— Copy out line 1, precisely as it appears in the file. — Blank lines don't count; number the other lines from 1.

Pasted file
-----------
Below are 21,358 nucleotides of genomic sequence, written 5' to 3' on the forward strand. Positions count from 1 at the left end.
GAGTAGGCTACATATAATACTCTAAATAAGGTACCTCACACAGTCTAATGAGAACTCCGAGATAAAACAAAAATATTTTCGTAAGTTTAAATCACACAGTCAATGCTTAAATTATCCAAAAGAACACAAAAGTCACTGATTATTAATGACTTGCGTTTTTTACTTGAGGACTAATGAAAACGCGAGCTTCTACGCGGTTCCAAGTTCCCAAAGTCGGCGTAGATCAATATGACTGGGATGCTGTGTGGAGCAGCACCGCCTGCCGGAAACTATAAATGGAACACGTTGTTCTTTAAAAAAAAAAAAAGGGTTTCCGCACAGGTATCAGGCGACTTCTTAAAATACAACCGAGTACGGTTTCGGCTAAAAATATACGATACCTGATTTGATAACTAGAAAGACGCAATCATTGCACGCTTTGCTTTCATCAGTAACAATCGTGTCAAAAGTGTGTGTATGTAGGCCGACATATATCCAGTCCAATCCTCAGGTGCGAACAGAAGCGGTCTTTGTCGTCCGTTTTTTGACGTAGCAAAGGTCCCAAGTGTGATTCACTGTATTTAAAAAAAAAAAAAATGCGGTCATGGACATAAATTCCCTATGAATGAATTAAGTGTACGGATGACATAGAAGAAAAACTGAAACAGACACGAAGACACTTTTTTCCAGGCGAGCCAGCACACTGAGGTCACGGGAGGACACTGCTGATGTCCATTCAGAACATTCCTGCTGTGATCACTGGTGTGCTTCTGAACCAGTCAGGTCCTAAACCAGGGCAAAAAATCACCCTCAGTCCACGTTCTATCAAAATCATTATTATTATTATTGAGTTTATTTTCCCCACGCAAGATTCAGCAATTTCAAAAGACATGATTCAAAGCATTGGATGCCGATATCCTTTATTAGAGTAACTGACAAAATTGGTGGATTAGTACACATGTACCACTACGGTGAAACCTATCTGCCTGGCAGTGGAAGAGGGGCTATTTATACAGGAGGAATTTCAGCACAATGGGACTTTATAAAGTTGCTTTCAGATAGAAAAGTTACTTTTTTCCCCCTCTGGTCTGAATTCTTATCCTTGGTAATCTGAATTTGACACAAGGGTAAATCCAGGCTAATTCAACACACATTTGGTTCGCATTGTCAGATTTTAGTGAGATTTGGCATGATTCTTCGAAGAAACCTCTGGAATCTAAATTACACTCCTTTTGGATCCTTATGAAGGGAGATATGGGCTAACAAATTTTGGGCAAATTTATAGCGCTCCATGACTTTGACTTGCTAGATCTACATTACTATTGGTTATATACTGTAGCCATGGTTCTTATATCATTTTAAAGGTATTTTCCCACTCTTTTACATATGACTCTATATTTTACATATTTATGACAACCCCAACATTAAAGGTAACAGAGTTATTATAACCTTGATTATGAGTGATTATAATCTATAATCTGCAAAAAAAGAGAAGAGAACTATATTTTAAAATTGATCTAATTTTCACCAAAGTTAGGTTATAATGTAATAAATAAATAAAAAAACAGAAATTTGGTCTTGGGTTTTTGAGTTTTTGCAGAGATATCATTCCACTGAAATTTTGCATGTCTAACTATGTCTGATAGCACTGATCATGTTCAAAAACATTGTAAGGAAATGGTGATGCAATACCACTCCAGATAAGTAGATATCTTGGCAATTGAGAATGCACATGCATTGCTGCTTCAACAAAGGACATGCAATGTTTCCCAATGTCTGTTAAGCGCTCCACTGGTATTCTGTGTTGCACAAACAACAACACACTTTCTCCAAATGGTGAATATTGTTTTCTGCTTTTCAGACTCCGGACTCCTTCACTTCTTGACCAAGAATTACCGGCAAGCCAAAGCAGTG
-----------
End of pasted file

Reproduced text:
Below are 21,358 nucleotides of genomic sequence, written 5' to 3' on the forward strand. Positions count from 1 at the left end.